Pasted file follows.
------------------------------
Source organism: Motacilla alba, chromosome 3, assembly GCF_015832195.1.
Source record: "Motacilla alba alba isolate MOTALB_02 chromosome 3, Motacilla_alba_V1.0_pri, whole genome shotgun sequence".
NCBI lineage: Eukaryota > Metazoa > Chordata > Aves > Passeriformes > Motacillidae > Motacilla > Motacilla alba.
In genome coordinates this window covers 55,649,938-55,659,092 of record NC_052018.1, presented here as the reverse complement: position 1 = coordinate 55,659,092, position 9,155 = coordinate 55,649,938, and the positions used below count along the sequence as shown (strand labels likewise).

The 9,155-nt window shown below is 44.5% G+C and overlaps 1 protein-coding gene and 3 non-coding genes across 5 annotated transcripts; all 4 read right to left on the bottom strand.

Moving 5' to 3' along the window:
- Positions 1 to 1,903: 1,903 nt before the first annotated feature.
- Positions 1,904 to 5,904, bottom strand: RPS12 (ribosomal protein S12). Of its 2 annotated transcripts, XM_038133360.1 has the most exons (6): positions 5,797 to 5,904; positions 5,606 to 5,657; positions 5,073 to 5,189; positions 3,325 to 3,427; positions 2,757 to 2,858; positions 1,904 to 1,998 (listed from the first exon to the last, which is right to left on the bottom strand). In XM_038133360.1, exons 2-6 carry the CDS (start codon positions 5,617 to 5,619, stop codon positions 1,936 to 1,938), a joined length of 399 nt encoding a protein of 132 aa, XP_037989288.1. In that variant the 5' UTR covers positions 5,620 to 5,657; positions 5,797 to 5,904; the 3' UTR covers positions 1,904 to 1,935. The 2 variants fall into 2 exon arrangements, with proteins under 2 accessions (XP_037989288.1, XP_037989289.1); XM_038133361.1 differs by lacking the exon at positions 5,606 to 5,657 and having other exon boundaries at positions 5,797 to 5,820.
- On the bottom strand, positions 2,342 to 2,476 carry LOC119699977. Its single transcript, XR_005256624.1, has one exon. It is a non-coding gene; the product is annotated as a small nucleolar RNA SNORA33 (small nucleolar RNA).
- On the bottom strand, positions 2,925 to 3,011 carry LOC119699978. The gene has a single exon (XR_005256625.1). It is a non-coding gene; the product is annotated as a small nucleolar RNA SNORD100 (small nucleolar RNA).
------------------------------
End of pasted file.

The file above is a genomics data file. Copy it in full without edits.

Source organism: Motacilla alba, chromosome 3, assembly GCF_015832195.1.
Source record: "Motacilla alba alba isolate MOTALB_02 chromosome 3, Motacilla_alba_V1.0_pri, whole genome shotgun sequence".
NCBI lineage: Eukaryota > Metazoa > Chordata > Aves > Passeriformes > Motacillidae > Motacilla > Motacilla alba.
In genome coordinates this window covers 55,649,938-55,659,092 of record NC_052018.1, presented here as the reverse complement: position 1 = coordinate 55,659,092, position 9,155 = coordinate 55,649,938, and the positions used below count along the sequence as shown (strand labels likewise).

The 9,155-nt window shown below is 44.5% G+C and overlaps 1 protein-coding gene and 3 non-coding genes across 5 annotated transcripts; all 4 read right to left on the bottom strand.

Moving 5' to 3' along the window:
- Positions 1 to 1,903: 1,903 nt before the first annotated feature.
- Positions 1,904 to 5,904, bottom strand: RPS12 (ribosomal protein S12). Of its 2 annotated transcripts, XM_038133360.1 has the most exons (6): positions 5,797 to 5,904; positions 5,606 to 5,657; positions 5,073 to 5,189; positions 3,325 to 3,427; positions 2,757 to 2,858; positions 1,904 to 1,998 (listed from the first exon to the last, which is right to left on the bottom strand). In XM_038133360.1, exons 2-6 carry the CDS (start codon positions 5,617 to 5,619, stop codon positions 1,936 to 1,938), a joined length of 399 nt encoding a protein of 132 aa, XP_037989288.1. In that variant the 5' UTR covers positions 5,620 to 5,657; positions 5,797 to 5,904; the 3' UTR covers positions 1,904 to 1,935. The 2 variants fall into 2 exon arrangements, with proteins under 2 accessions (XP_037989288.1, XP_037989289.1); XM_038133361.1 differs by lacking the exon at positions 5,606 to 5,657 and having other exon boundaries at positions 5,797 to 5,820.
- On the bottom strand, positions 2,342 to 2,476 carry LOC119699977. Its single transcript, XR_005256624.1, has one exon. It is a non-coding gene; the product is annotated as a small nucleolar RNA SNORA33 (small nucleolar RNA).
- On the bottom strand, positions 2,925 to 3,011 carry LOC119699978. The gene has a single exon (XR_005256625.1). It is a non-coding gene; the product is annotated as a small nucleolar RNA SNORD100 (small nucleolar RNA).